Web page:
It's late and I'm sleeping on my friend's settee, cloaked in a blanket borrowed from my childhood bedroom as morning creeps through the crack in the curtain to kiss my toes. Glenn Campbell is gone.
My phone bathes the contours of my face in a pale glow, the world around me is still, sleeping, serene and the voice leaking from my laptop speakers will never sound sweeter again. When I think of Glen Campbell I think of home. Waking up on rainy Sunday mornings, condensation on the kitchen window, kettle boiling, Staffordshire Oatcakes and cheese, my dad singing along with a tea towel on his shoulder whilst he washes the dishes.
I think of milky orange skylines, pink pastel hues, smudged on the horizon of the M6 toll, Witchita Lineman and a warm fuzz, eating toast out of tin foil, my little sisters head lolling against the window, lips slightly parted as she sleeps softly through another journey up north.
There were mornings I spent sitting crossed legs on the carpet, eyes fixed on the television, captivated by one man sitting on a stool with his guitar. The soulful way in which he sang had a way of touching your heart, your mind. There was a truthfulness to him, his vulnerabilities, sadly beautiful, drawing you in, a home comfort like no other.There are few artists whose music holds you like that, who's voice triggers such a strong emotional response as to leave you stranded in some distant memory every time you close your eyes and tune in. Glen Campbell however, will always be one of those artists.
When he sung he was soulful, there was a kindness, a warmth laced within the melodies he sang, a tenderness pooling in his eyes as he picked the strings of his guitars and looked out into the audience, just a backyard cowboy killing time. Glen Campbell was a man with musicianship like no other, who's work with artists such as The Velvet Underground, Elvis Presley and countless others has helped shape not only the American, but perhaps the global music scene.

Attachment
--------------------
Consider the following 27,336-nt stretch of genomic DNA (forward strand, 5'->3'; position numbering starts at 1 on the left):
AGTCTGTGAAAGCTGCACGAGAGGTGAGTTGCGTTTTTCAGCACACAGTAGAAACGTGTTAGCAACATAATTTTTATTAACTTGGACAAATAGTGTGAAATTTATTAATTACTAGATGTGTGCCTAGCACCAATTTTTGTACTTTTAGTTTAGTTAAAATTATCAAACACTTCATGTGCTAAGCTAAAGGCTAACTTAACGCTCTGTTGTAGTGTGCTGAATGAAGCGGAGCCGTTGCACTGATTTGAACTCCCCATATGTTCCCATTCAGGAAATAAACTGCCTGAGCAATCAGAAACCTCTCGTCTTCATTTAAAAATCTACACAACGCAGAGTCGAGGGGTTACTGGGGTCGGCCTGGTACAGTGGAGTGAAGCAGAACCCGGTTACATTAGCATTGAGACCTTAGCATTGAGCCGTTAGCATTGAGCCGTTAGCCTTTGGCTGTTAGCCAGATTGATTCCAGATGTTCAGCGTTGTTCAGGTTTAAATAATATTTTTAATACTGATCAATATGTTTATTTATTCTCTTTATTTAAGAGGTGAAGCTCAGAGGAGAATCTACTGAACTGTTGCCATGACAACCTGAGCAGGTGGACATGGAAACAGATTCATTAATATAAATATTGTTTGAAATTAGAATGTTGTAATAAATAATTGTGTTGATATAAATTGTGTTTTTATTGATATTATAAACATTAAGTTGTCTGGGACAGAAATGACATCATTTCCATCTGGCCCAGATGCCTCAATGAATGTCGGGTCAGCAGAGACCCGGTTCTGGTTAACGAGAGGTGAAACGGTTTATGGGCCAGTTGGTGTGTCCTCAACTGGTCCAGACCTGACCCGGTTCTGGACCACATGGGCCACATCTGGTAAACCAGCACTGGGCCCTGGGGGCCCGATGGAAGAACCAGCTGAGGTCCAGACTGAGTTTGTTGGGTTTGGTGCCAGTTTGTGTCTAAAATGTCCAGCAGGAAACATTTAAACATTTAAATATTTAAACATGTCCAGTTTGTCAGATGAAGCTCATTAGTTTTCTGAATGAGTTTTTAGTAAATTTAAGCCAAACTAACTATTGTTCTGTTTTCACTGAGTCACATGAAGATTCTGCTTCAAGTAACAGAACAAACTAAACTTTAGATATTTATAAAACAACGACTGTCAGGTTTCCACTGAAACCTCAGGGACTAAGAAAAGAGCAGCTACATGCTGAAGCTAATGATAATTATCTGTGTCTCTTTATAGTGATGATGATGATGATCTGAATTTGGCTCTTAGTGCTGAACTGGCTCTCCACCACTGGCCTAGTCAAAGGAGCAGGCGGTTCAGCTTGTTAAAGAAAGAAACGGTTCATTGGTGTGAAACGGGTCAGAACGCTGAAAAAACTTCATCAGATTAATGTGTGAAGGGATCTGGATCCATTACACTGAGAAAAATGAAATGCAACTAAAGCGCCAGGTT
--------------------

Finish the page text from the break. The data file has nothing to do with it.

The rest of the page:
Meet Glen Campbell takes me back to traffic jams in Lyndhurst, stuck outside the Mad Hatter's Tea Room, a tourist in my new home town. I drew planets and stars in my breath on the window, singing along softly to These Days and Good Riddance (Time of Your Life). Dreams Of The Everyday Housewife leaves a lingering sensation of nostalgia in the hairs on the back of my neck, suddenly I'm standing with my toes barely brushing the radiator under my parents' bedroom window.
It's the 5th of November and with my dad holding me steady Catherine Wheels over the tower blocks in Hanley don't seem so scary.We may have lost one of the greats, but through songs and performances which have touched generation after generation, the American Beatle will always remain ever gentle on our minds.Even in his later years, when his own memory was slipping away, slowly corrupting, his voice touched the hearts of millions, his songs sound tracking home movies, first dances, evenings spent lying back on the patio with your eyes on a meteor shower as you pretend to know about constellations.